> > all of them. I may submit a patch to Mercurial to detect this scenario.
> 
> So that sounds like a plausible theory...but wouldn't 'hg status' complain
> loudly about the state of the working directory in that case rather than
> claiming everything was ok?

The share extension essentially installs a "software symlink" that tells the repo "the .hg/store directory is at X." The only validation performed when opening the shared repo is whether the shared store exists. Now, Mercurial core will do some additional validation. e.g. it validates that the parent of the working directory is in the store.

I think we're falling through a crack where the destination repo's local state (including but not limited to dirstate) is getting out of sync with the shared source due to the shared source changing.

I performed these steps:

1) hg share firefox firefox-shared
2) Edit firefox-shared/.hg/sharedpath to point to an earlier clone of the original repo

$ hg st
warning: ignoring unknown working parent d8d8fa98ee7d!

$ hg up 551290ba9d3b
warning: ignoring unknown working parent d8d8fa98ee7d!
updating abort: data/mobile/android/base/GeckoAppShell.java.i@21f254a10c3a: no match found!

$ hg st
warning: ignoring unknown working parent d8d8fa98ee7d!
M .clang-format-ignore
M .gdbinit
M .gitignore
M .hgignore
M .hgtags
M .lldbinit
...

What's happening here is that Mercurial is getting confused because the shared source lost the parent of the working directory.

Now, to get to this state, I explicitly ignored the giant warning in `hg help share` about rewriting repo history. It's quite possible our automation is doing something similar.

My advice: if we delete the shared repo source, we need to delete all clones.

We could try deleting dirstate. But what about the files in .hg/cache? What if Mercurial adds new files into the .hg directory? Rule of thumb: if you are touching .hg manually, you are doing it wrong. Automation shouldn't make assumptions about Mercurial's operation outside of the `hg` command line interface. Please don't muck about inside .hg and just delete all derived clones when the shared source is deleted.
(In reply to Gregory Szorc [:gps] from comment #25)
> (In reply to Chris AtLee [:catlee] from comment #24)
> > So that sounds like a plausible theory...but wouldn't 'hg status' complain
> > loudly about the state of the working directory in that case rather than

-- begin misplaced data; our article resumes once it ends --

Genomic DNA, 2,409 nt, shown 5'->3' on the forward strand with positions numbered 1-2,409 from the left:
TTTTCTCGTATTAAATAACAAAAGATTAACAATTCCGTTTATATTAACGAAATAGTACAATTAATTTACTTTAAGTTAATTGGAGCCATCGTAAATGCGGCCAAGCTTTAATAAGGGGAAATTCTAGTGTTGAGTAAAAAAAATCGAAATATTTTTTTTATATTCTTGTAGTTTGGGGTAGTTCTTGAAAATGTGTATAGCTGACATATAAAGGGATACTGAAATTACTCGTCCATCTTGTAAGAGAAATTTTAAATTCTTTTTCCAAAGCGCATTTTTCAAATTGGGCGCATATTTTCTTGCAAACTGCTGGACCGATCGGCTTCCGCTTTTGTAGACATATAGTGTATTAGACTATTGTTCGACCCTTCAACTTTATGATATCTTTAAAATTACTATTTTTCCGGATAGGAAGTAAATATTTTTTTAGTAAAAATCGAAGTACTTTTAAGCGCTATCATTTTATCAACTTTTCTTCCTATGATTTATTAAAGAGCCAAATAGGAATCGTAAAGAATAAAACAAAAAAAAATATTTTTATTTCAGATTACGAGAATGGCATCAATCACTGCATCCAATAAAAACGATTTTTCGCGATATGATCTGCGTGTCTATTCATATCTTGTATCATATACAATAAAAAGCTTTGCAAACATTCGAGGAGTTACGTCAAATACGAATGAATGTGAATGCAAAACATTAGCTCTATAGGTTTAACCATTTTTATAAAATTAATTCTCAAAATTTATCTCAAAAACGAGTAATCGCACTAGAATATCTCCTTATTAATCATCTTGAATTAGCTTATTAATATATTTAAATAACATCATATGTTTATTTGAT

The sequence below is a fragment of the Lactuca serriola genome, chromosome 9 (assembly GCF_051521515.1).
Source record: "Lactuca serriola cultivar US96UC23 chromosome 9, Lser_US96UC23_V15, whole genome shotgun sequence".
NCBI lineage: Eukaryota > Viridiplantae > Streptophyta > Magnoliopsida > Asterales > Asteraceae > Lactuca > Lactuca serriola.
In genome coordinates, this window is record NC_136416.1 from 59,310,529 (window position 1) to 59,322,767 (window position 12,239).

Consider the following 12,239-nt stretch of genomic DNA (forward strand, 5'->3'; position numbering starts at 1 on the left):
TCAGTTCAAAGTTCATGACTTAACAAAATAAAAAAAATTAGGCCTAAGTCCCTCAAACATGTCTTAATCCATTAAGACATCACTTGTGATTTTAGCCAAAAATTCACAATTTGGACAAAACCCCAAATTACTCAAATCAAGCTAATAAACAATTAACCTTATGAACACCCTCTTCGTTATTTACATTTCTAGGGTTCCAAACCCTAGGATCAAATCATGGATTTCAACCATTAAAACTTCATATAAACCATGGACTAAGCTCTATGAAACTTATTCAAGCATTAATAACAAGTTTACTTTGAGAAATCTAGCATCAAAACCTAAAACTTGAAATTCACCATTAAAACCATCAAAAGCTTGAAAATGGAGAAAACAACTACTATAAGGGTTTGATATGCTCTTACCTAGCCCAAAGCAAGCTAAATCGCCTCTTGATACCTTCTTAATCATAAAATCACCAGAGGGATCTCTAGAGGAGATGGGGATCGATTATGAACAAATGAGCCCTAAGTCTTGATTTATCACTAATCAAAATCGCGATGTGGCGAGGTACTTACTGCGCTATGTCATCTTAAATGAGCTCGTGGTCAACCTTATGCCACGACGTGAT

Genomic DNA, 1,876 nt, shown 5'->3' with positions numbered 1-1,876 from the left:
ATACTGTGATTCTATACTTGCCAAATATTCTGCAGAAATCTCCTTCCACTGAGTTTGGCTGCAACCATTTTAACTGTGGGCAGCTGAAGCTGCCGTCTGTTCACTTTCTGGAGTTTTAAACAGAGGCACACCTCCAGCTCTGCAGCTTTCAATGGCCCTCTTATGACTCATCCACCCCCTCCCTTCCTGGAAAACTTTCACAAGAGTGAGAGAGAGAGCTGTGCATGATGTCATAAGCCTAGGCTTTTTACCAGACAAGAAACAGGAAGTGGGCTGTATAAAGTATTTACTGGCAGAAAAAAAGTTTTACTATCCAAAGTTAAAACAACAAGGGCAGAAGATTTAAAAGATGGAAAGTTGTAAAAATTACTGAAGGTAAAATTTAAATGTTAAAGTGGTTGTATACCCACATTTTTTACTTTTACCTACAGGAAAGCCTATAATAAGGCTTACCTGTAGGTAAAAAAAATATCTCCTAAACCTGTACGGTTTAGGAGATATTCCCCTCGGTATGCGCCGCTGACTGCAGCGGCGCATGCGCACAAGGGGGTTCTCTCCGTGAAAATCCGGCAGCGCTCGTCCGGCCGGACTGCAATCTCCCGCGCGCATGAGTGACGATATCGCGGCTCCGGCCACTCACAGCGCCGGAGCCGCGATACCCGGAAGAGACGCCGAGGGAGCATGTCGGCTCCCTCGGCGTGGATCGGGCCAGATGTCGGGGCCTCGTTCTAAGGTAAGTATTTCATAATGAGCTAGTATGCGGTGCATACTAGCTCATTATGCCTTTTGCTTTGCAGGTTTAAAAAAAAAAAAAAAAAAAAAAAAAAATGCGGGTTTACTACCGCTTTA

> > claiming everything was ok?

In testing locally, it seems 'hg status' only complains until you 'hg up' to another version. The 'hg up' will issue a warning, but after that 'hg status' will have the strange behavior without issuing any warnings.

Using gps' method, I was also able to get a repository where "hg status" doesn't show a file as modified, but the file doesn't actually exist in the current revision that is checked out:

$ hg status
$ hg log new5.txt
$ ls
hey.txt  new5.txt  new.txt

This happened using hg 2.5.4, 2.6.3 (my Ubuntu version), and 2.9, so I don't think updating our hg version will help for this particular issue.

I agree we'll need to delete the clones if we delete the shared repo. Can we just grep through */.hg/sharedpath to look for the repo we're removing to find the clones?
Attached file test-hg.sh
Here's a script to reproduce the particular errant behavior in #c26. For some reason, the behavior goes away if some of the sleep 1's are removed (I'm not sure which ones are actually necessary :).
Attachment #8374982 - Attachment mime type: application/x-shellscript → text/plain
Yes, grepping */.hg/sharedpath should be sufficient to detect clones.

But keep in mind that anything in .hg is an implementation detail of Mercurial and could change at any time. Relying on things in .hg thus makes the barrier to upgrading clients harder because it will require more testing.

If you consult .hg/sharedpath, I highly recommend adding automated tests for this scenario so future hg upgrades won't break.
Awesome, great work Mike!

So...how do we tell if the try repo has been reset from the build machine's POV?
(In reply to Chris AtLee [:catlee] from comment #29)
> Awesome, great work Mike!
> 
> So...how do we tell if the try repo has been reset from the build machine's
> POV?

A Try repo reset shouldn't impact existing clones one bit as long as the old and new try repos both chain up to the same initial commit (rev 0).

The suspected problem has everything to do with our usage of the share feature.
(In reply to Michael Shal [:mshal] from comment #27)
> Created attachment 8374982 [details]
> test-hg.sh
>